Podcast Episode 42: Feminist Western And Horror Film List
Review of new feminist western and recap of 30 days of streaming horror
Thursday, October 29, 2015
Credit: Drafthouse Films
"Johnny Guitar" (1954)
"True Grit" (1969)
"The Beguiled" (1971)
Episode 42: Feminist Western and Horror Film List
Review of the new indie film "The Keeping Room" and a recap of my October horror film list.
“The Keeping Room” is a subtle genre mash up that takes the fundamentals of a home invasion thriller, adds the trappings of a western, and then spins a Civil War tale focusing on a trio of women in Georgia just before Sherman’s brutal march.
Brit Marling is Augusta, a young woman struggling to survive with her sister (Hailee Steinfeld) and Mad (Muna Otaru), a black woman who may or may not be their slave (there's a reference to her perhaps being a freed slave). The three live pretty much in isolation on a family farm until some Union soldiers scouting ahead for the army spot the beautiful Augusta and track her back to the house. This is where the home invasion scenario kicks in and the women have to hold off the Union soldiers.
War is never pretty and the film opens with a quote from Gen. Sherman about war being cruel and the crueler it is, the quicker it ends. Mad, the black woman, reveals the cruelty she experienced outside of war and explains that everyone has their monsters to deal with. There’s a sense of compassion within this tight knit female community, but not much compassion or forgiveness outside of it, especially not for the Union or for men.
One soldier raises the Sherman notion of cruelty, but I'm not sure what we are to make of it.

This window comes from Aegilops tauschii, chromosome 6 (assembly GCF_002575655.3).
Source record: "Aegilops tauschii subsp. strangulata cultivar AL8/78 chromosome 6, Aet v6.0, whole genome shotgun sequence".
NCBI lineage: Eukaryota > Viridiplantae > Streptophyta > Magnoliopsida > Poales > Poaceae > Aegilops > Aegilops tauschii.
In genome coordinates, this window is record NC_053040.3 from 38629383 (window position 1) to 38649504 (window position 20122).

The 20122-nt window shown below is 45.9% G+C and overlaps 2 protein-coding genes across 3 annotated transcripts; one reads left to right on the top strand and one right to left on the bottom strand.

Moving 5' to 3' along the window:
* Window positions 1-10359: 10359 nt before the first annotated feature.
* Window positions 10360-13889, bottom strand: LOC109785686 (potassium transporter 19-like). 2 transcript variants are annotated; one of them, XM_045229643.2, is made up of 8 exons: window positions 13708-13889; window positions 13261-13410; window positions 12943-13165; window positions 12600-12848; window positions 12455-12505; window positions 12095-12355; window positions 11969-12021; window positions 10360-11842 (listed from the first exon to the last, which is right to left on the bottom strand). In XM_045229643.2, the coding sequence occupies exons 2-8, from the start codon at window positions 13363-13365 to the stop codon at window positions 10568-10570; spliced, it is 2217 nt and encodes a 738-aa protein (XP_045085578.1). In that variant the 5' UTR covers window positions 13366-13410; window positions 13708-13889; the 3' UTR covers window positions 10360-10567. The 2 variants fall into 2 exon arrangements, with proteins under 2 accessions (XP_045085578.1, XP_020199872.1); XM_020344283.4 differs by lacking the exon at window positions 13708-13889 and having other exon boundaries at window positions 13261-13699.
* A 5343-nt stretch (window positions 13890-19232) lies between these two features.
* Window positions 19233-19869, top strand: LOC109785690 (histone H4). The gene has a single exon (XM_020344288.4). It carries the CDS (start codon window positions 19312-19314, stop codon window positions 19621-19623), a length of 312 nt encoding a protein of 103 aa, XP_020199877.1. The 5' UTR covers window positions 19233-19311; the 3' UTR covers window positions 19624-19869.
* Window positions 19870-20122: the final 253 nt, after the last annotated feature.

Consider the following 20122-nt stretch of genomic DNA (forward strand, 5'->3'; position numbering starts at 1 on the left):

"The Keeping Room" serves up a feminist tale about the brutality of war and sexual violence. It’s eager to say something but I’m not sure exactly what that message is as it looks to the cruelty of war. Is the film meant as a challenge to Sherman’s quote about cruelty, to say he’s wrong? Maybe, but the women seem eager to return violence with violence (a justifiable response considering the soldiers they are dealing with), even after that approach leads to some unexpected and tragic consequences.
There’s no sense of trying to understand the dynamics of the situation, which is a microcosm of a larger conflict and which fails to address the underlying reasons for fighting the war.
Sure, what these Union soldiers are doing is horrific, but so too was a lot of what the white South was doing in regards to slavery.
Mad's story about the cruelty she experienced, seemingly at the hands of slave owners, seems disconnected from the rest of the story, yet there should be a connection. But that part of the dynamic is overlooked because our tiny circle of characters has an interracial trio of women where they all seem on fairly equal footing – Mad even gets to slap Augusta with no consequences.
But Mad's also a bit too quick to forgive Augusta for a later horrific if unintentional act. I’m not sure if the film’s point is that war makes us all cruel or that cruelty is just a by product of war that we have to learn to deal with. Or maybe that even these seemingly good women can become cruel under the right circumstances.
Or perhaps it’s just trying to give a shout out to strong, everyday women who are often overlooked in cinema. On that count it succeeds and once again Brit Marling gives a stellar performance as a female catalyst who moves the story forward. She’s flawed but determined to survive. Her Augusta is a far better example of a feminist character in a western than Hilary Swank in "The Homesman" last year.
Listen to the podcast for a full review with clips from the film and for a recap of my 30 Days of Streaming Horror.
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